We lose faith when it comes to OLF

Published 12:00 am Tuesday, January 29, 2008

Are we being sold a bill of goods by honorable men and women who profess to know better?

It certainly felt that way this week when United States Navy officials said they had culled their list of possible sites of an uninvited outlying landing field to a more manageable number of five, at least one of which wasn’t even on the original list.

This is particularly bad news for those in Southampton County who oppose situating a field in this area. Four of the five remaining sites (and we say “remaining” with a proviso that other sites could be mentioned at any time, given the Navy’s history of playing ping-pong with its word) either lie within the county or is on the flight path of jets who would use the field to practice takeoffs and landings at every hour of the day, every day of the week.

And the fifth site — at Hale’s Lake in North Carolina, is about six miles from Elizabeth City and is an unlikely destination. It is home to vast wetlands and numerous bird species that even the Navy would have to think twice about before building there.

By shear odds created by raw numbers, Southampton opponents of the OLF aren’t feeling terribly comfortable right now

So, here’s where the Navy has left us: In the summer, it was announced that 10 sites in Virginia and North Carolina were being considered a site to build a new training field for jets stationed at Oceana Naval Air Station in Virginia Beach. Much of the local citizenry went on a campaign to oppose the plan, citing everything from loss of property values to compromise of a quiet, rural way of life to destruction of livestock as a result of the incredible noise Super Hornets make when they land and take off.

Then, in the one of the first public meetings to discuss the issue, an

informational meeting held on July 23 at Southampton High School, a state official said no landing field would be considered in an area in which the populace objected.

It was the first public meeting held in the affected areas, and subsequent meetings were held in localities in other rural areas in Virginia and North Carolina, at school or community gathering places. And the returns from those meetings were unanimous: While citizens realized the need for Navy pilots to train and be successful at their missions, that training was not to be done in the citizens’ back yards.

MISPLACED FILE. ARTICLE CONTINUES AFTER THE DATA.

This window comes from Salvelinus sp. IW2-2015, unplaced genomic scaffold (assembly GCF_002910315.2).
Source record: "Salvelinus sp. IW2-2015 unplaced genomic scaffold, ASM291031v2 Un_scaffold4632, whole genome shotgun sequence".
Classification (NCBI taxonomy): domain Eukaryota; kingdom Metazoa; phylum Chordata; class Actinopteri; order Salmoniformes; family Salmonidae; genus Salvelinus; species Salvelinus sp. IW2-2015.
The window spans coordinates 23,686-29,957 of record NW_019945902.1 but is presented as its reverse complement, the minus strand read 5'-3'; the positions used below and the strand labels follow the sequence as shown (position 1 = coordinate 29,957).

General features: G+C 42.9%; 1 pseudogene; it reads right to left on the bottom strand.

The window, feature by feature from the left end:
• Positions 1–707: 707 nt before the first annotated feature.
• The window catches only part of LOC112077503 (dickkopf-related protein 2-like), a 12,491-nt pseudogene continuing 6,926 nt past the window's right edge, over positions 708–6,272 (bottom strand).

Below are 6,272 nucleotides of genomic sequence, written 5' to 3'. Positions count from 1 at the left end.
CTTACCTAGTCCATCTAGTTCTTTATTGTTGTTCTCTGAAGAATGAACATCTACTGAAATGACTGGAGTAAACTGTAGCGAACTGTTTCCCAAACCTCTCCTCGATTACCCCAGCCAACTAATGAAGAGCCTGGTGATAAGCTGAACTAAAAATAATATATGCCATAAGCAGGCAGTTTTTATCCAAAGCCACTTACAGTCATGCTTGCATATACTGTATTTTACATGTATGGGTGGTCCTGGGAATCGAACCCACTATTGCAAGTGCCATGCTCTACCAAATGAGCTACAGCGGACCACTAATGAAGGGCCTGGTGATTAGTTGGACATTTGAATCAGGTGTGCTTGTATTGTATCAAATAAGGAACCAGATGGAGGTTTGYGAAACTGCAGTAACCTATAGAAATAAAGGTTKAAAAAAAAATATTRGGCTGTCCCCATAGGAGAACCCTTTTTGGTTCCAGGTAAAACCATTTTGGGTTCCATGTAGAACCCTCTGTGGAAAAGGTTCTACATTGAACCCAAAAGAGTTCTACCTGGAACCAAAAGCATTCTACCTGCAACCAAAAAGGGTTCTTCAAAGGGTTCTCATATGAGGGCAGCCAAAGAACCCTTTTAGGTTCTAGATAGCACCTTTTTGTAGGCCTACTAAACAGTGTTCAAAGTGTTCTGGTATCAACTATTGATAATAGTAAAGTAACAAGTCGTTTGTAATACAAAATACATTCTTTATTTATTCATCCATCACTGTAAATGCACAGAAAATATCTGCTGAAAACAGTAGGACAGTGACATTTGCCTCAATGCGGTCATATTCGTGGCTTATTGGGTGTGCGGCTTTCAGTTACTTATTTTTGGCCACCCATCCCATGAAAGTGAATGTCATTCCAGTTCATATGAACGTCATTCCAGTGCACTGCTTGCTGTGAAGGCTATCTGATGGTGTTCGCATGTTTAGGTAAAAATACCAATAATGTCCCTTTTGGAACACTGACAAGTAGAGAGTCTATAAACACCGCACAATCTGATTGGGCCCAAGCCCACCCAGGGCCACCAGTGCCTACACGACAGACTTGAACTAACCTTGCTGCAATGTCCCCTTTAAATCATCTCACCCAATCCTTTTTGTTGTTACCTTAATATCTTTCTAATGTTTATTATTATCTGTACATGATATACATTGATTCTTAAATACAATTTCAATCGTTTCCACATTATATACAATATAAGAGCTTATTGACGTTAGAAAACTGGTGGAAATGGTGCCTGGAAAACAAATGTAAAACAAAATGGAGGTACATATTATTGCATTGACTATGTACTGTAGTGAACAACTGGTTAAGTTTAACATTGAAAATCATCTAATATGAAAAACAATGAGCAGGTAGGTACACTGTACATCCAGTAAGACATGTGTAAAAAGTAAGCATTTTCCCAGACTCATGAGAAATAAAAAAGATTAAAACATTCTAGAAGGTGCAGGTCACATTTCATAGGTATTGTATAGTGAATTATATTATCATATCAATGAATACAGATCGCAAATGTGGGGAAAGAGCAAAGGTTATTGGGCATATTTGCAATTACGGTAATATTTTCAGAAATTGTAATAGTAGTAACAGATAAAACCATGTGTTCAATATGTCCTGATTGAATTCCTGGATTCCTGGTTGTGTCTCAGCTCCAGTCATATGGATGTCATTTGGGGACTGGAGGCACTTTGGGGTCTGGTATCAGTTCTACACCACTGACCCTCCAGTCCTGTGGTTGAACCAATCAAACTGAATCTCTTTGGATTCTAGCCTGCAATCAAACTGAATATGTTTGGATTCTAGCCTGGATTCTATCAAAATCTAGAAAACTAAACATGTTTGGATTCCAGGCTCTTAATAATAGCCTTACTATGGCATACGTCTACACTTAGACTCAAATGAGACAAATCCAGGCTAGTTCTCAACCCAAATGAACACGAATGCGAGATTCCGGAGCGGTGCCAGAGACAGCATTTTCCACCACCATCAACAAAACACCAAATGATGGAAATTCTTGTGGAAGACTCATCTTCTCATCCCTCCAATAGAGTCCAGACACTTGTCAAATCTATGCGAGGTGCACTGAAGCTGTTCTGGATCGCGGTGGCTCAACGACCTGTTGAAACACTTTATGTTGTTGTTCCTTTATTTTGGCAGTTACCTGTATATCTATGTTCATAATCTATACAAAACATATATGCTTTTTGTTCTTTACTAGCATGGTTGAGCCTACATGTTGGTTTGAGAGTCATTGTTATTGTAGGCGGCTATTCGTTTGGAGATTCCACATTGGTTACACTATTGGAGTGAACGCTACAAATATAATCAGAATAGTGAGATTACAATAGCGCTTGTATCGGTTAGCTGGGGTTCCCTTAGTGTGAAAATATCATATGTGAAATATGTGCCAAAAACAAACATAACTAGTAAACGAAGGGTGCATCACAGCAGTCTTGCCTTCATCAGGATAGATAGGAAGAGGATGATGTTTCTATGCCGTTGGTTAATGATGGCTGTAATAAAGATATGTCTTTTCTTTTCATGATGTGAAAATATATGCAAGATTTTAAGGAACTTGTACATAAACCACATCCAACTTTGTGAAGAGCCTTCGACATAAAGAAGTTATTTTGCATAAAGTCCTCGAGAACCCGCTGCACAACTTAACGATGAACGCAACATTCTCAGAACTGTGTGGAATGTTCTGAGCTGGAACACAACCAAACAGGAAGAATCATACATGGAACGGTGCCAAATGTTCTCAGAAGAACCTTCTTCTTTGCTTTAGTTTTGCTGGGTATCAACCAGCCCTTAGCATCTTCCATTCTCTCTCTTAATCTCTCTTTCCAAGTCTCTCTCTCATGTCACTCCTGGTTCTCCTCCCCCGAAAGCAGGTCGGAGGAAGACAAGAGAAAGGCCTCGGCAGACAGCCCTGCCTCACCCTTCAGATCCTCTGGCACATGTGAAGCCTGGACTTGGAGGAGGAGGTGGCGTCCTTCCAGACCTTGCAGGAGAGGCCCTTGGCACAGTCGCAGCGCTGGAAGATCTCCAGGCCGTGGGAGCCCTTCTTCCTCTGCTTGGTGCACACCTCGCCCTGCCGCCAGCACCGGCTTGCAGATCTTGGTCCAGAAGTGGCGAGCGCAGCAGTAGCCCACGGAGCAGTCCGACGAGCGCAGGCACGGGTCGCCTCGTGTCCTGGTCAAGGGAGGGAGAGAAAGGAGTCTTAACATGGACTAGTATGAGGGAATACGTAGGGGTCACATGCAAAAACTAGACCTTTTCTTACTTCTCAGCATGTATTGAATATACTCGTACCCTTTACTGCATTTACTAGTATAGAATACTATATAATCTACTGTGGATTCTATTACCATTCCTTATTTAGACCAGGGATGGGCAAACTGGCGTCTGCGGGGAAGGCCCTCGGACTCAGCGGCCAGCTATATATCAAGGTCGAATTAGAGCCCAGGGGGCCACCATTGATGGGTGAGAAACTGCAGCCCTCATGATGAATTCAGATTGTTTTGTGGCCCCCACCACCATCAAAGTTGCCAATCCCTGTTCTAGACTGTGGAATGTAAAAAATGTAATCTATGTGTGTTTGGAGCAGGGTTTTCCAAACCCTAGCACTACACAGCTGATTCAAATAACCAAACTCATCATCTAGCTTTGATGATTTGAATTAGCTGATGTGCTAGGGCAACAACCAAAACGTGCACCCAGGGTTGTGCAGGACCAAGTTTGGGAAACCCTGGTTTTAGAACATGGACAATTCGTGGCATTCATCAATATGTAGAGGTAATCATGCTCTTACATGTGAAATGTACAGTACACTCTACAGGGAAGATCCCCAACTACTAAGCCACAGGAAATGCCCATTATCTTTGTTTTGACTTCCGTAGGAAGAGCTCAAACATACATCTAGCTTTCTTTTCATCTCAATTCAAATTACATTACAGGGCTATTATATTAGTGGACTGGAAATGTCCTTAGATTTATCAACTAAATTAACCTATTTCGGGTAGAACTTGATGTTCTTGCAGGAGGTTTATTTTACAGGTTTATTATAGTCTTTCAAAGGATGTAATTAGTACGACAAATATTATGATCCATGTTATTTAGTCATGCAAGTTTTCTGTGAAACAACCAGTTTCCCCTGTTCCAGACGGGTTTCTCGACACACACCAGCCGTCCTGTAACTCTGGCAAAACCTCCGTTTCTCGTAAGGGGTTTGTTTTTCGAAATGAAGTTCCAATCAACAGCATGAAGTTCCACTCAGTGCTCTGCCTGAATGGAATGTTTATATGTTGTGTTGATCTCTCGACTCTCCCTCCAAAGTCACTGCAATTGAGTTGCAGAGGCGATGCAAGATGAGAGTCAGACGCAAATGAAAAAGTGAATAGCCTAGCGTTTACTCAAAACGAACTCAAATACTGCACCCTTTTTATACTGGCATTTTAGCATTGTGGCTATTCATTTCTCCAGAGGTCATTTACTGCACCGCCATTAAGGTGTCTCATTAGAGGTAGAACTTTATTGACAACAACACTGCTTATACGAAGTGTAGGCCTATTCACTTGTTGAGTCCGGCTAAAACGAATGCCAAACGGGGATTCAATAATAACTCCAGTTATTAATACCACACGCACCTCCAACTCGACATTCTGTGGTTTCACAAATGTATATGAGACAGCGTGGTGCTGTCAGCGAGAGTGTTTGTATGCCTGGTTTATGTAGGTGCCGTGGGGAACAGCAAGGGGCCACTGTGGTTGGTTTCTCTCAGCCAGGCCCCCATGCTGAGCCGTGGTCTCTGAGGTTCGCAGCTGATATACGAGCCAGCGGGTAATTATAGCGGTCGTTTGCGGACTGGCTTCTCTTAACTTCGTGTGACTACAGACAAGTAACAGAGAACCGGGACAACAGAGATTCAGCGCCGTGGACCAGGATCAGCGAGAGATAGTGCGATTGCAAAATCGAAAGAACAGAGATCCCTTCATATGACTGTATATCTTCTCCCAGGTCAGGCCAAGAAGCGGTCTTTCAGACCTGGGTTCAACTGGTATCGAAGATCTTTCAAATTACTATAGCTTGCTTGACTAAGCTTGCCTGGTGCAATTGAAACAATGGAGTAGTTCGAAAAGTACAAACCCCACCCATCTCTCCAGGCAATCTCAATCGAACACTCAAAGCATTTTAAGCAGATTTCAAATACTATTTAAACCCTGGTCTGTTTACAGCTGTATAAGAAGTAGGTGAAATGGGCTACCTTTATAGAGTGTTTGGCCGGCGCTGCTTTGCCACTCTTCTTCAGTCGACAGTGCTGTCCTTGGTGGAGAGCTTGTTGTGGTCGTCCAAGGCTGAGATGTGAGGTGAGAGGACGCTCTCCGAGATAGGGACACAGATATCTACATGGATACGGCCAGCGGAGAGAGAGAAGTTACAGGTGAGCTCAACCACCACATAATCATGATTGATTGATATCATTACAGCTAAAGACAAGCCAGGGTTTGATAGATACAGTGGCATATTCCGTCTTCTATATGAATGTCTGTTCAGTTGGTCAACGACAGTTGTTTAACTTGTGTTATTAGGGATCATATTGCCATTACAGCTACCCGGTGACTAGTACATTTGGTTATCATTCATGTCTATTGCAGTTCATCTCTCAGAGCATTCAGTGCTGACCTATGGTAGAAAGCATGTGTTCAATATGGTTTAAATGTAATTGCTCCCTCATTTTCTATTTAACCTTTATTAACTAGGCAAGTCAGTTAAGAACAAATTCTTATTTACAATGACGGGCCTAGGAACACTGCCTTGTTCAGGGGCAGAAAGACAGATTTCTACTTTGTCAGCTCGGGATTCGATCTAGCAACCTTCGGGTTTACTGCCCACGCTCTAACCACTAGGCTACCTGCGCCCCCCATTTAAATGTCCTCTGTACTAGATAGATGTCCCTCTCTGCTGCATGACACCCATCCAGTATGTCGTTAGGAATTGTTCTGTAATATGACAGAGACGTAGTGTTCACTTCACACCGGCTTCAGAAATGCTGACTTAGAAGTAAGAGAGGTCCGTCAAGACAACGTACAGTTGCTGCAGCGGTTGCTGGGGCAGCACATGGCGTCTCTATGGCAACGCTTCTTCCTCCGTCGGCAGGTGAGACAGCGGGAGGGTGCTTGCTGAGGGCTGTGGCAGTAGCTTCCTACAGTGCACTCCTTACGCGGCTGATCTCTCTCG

Thousands of people turned out for community meetings in the summer of 2007, some wearing anti-OLF shirts, some carrying anti-OLF signs, others hanging anti-OLF banners.

And at each stop, residents believed an OLF location would not be forced on them if a community did not want one.

The first deadline to narrow its list came on Nov. 15. It came and went without such a list being made public.

And just as other areas opposed an OLF being built in their back yard, the populace in this area also objected, writing letters to local elected officials and to state officials. Apparently, however, those objections were not laced with enough vinegar or political acumen to make their point.

Something happened, perhaps, that made Southampton County sites attractive.

And this has been a ticklish protest: It is an effort to tell the Navy, in a time of war when air superiority is crucial, that its training facility is not welcomed. While the level of patriotism was never in the forefront of the protests, it did create an undercurrent that seemingly compromised its vigor.

More months-long studies are expected in the areas surrounding the five remaining sites, but it appears to us that the Navy has made up its mind, and that Southampton County is going to be a partner with the Navy, whether or not it is willing.